White Fern Georgia Plimmer. Copyright photo: John Davidson / www.photosport.nz

White Fern Georgia Plimmer. Copyright photo: John Davidson / www.photosport.nz Photo: © Photosport Ltd 2022 www.photosport.nz

The Kerr sisters grew up on a cul-de-sac; it was where Amelia learnt how to do her leg spinner.

Devine grew up on 77 Woodman Drive, just on the corner of a cul-de-sac offshoot; her front yard was her main battle ground.

"The epic battles I used to have mostly with my brother and friends on the front yard and the hours that we spent out there was just ridiculous. I'm glad there wasn't so much internet and social media as there is these days because I was outside pretty much from sun up to sun down," Devine said.

Those beginnings mean a lot to Devine, she wears number 77 on her playing top.

Devine is back living in Tawa when she's in New Zealand and said it was nice be able to drive past her old house and go back down memory lane.

"And what's even more bizarre is that the Kerr's have now moved to Woodman Drive and Georgia's family home is just off Woodman Drive. If you're narrowing it down even further to have four of us live around that one street, again it's pretty mind-blowing."

All five lived on the east of the railway track that runs through the town.

Burns still lives in the family home and is about a two minute drive from Woodman Drive.

Growing up Burns would jump on her bike and ride to the nearest cul-de-sacs off her street and play cricket with all the neighbours.

Burns also frequented Linden Park.

"I think all us girls actually used Linden Park as our training base, I used to go down there with my Dad and hit the nets and have some throw downs," Burns said.


This is probably a story as much about community as it is a school. Most small towns around New Zealand will be able to identify.

Once you hit suburban New Zealand there aren't too many degrees of separation.

Fun fact, Tawa is also known for its large number of churches, dotted along the main road.

"Everyone knows everyone in Tawa, and especially if you're into cricket you know of the Kerr's and the Murray's," Plimmer said.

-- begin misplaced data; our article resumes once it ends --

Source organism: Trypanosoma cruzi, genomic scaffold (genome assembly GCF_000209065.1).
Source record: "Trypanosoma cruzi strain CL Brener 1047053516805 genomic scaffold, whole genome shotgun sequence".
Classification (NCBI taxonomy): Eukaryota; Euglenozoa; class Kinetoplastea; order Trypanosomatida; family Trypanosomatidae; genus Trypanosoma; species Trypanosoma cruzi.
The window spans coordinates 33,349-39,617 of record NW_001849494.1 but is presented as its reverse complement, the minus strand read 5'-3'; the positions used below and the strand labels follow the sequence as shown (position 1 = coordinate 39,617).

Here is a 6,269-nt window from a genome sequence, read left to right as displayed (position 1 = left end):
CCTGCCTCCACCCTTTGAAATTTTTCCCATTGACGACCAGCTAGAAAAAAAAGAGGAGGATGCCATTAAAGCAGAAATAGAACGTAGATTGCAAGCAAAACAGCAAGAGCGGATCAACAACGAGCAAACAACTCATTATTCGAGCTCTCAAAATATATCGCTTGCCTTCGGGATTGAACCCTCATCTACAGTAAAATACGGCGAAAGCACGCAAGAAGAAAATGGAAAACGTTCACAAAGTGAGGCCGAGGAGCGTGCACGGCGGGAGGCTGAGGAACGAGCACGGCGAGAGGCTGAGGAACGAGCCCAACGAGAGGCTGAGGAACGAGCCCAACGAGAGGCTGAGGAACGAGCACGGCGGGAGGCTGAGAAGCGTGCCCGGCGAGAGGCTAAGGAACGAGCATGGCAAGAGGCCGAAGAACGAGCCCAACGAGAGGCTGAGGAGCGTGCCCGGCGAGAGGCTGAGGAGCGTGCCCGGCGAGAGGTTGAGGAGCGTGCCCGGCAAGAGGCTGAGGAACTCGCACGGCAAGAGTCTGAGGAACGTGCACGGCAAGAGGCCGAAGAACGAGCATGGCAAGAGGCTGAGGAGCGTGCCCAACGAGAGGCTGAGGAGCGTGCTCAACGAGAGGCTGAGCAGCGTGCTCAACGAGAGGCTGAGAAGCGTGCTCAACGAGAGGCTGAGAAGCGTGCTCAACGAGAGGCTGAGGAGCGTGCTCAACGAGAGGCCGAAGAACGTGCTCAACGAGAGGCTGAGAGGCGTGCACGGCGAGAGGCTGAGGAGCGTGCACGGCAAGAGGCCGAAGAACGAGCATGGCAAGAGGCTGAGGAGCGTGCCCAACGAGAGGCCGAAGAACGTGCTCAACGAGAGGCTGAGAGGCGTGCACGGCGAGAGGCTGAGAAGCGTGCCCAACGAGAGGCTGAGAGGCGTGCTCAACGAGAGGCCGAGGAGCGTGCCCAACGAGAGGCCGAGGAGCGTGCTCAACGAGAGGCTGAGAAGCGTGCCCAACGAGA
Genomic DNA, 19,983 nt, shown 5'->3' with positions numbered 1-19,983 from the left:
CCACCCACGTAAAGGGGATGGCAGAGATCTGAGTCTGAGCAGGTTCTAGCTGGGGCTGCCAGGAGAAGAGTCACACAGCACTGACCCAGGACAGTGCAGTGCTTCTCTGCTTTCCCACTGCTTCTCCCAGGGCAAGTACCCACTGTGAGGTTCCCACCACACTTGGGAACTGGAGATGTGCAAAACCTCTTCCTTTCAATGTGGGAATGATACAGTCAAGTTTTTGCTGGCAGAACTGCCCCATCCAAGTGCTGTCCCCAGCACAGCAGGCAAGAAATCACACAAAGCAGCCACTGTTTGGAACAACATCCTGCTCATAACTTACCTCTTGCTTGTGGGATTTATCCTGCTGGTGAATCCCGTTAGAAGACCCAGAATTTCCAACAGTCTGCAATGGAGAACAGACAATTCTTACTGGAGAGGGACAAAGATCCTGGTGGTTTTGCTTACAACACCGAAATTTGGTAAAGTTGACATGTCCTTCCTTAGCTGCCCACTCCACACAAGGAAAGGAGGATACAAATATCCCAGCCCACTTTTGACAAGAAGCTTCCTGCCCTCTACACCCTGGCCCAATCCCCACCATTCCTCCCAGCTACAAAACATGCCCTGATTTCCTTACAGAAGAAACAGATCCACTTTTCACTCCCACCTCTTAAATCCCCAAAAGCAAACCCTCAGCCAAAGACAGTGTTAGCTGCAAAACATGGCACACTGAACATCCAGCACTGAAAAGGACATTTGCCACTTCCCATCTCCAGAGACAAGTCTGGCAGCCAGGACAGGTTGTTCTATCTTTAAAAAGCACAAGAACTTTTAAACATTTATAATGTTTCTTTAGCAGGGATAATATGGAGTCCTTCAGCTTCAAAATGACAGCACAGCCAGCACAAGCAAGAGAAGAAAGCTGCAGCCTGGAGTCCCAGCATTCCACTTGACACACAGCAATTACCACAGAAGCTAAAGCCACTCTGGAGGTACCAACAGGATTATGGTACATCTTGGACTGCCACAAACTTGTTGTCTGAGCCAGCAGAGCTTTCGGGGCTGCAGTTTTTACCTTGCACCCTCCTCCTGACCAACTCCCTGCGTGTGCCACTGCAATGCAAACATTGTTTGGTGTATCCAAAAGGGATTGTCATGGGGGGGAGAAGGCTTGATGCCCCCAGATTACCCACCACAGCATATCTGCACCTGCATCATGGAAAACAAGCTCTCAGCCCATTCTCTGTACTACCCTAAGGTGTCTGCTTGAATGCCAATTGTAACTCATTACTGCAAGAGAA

Rebecca Burns during her debut presentation. New Zealand White Ferns v Bangaldesh.
Copyright photo: Blake Armstrong / www.photosport.nz

Rebecca Burns during her debut presentation. New Zealand White Ferns v Bangaldesh. Copyright photo: Blake Armstrong / www.photosport.nz Photo: BLAKE ARMSTRONG

Bruce Murray is also a former principal of Tawa College.

"We're family friends with their family so I know Melie's grandparents, and I knew Bruce used to be a Test opener and then their whole family pretty much plays cricket. I've played with a few of Melie's younger cousins too."

Burns said it was special receiving her debut cap from Jess.

"It was super cool, I've know her for a few years' now, we grew up playing cricket together so it's pretty cool to get the cap from a fellow Tawa girl.

"Melie and Jess's aunty and grandma worked at Tawa College as well. Her aunty taught me Japanese and music," Burns said.

Devine was thrilled that Burns at the age of 28 got her White Ferns' opportunity.

"For her to be able to keep going at it and having played for the Wellington Blaze for so long now, hopefully it gives a bit of motivation to other players as well who might think that their times gone that certainly nothing's ever done," Devine said.

When asked if she could explain how five out of 11 White Ferns on the team-sheet could come from one town Burns laughs "it must be something in the water ...it's kind of crazy."

Devine said it filled them with a lot of pride.

"Obviously we try and make mention of it as much as possible much to the annoyance of everyone else in the team but it's pretty incredible when you really think about it."